American Airlnes is till the only States'' carrier serving La Romana-LRM with daily flight connections through Miami-MIA, San Juan-SJU, or Regan-DCA. I still highly advise calling to reconfirm you flight within 24 hours of departure so TAKE NOTE - I''ve AGAIN called AA to let them know their printed contact number of 200-1122 for La Romana/Puerto Plata airports is STILL not a working number, nor has it ever been when calling from Bayahibe. Use the number listed inside your ticket envelope for contacting bilingual agents in Santo Domingo.
Resort tourist are picked up by bus/vans. Otherwise, there''s no publico/gua-guas, so independent travelers take private cabs which can be rather expensive unless you''re willing to haggle...which I wasn''t in just wanting to get home paying $30/RD500; the same I''ve paid for the older, farther away airport. Make certain they understand you want to go to "el centro de Bayahibe pueblo".
When returning to the airport, make arrangements in the village center. They''ll send a publico to where you''re staying to pick you and your bags up for RD200. Remember this so it can be your bottom-line haggling point when catching that private cab when you arrive. This is also where speaking confident Spanish CAN make a difference.
Written by Brit in the US on 24 Jul, 2001
As a result of the baby running out of formula, we had to make an unscheduled trip into the local town (La Romana) for extra supplies. Hiring a car was easy at the resort although allow plenty of time to complete the process as…Read More
As a result of the baby running out of formula, we had to make an unscheduled trip into the local town (La Romana) for extra supplies. Hiring a car was easy at the resort although allow plenty of time to complete the process as Caribbean time is very slow and not the usual pace we are used to in NY.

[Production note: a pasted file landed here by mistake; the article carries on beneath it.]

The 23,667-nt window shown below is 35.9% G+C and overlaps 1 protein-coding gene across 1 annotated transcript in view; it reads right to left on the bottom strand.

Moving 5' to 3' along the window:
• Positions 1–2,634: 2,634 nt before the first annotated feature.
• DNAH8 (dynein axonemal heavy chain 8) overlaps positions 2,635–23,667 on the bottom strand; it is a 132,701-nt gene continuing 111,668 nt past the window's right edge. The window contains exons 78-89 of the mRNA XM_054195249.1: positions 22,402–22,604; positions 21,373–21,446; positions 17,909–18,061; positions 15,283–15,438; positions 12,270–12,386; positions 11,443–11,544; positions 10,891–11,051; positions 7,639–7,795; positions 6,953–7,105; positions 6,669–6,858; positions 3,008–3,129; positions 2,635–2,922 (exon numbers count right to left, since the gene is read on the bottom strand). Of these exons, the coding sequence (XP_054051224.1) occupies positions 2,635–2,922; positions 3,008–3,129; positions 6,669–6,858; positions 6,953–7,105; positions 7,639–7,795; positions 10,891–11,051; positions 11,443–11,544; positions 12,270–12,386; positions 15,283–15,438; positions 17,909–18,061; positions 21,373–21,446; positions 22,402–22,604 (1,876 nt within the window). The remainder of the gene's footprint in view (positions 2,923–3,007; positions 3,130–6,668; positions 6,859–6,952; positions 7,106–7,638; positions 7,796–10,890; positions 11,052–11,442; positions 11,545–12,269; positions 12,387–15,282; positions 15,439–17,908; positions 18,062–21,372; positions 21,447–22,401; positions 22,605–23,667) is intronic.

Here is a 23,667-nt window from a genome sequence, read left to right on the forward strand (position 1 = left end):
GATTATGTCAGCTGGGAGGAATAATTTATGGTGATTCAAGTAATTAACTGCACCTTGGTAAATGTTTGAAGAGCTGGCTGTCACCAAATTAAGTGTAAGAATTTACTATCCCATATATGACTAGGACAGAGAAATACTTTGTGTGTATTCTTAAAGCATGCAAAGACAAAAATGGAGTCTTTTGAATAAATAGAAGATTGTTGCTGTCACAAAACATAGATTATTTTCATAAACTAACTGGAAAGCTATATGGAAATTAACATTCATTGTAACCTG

La Romana is about 30 minutes drive from the resort along the coast and finding a store was easy once we worked out how to follow the signposts.
Having finished our shopping we headed for Burger King (our one taste of the US) only to be flagged down by a police officer who stood on the side of the road. A manufactured claim of not wearing a seat-belt (had to remove it to open the passenger door for him) warranted the threat of a ticket which would require a trip to the station. Not knowing the area, the officer offered to show me the way to the station and proceeded to guide me. As it happened this was in the opposite direction. We were soon joined by 2 additional officers on a motorcycle and I was told to pull over on the side of the road, (now out of town).
The three proceeded to talk at me in Spanish insisting that I pay a fine now or go to the station. I told them that I would go to the station as I did not have $100 (or 500 pesos) on me at the time. After 30 minutes of talking and having to show them my empty wallet (fortunately I had left most at the resort) they allowed us to leave without any fine or visit.
Although this is apparently a common occurrence on the island it did not engender respect for the locals and would definitely discourage me from returning in the near future.
Warning to future travelers - unless you absolutely need to hire a car you are safer staying at the resort and less likely to be made a victim. The resort had stories of people having their passports taken and having to buy them back for large sums in similar schemes. It would have been nice to know this BEFORE we left the resort for our drive and not when we returned and complained.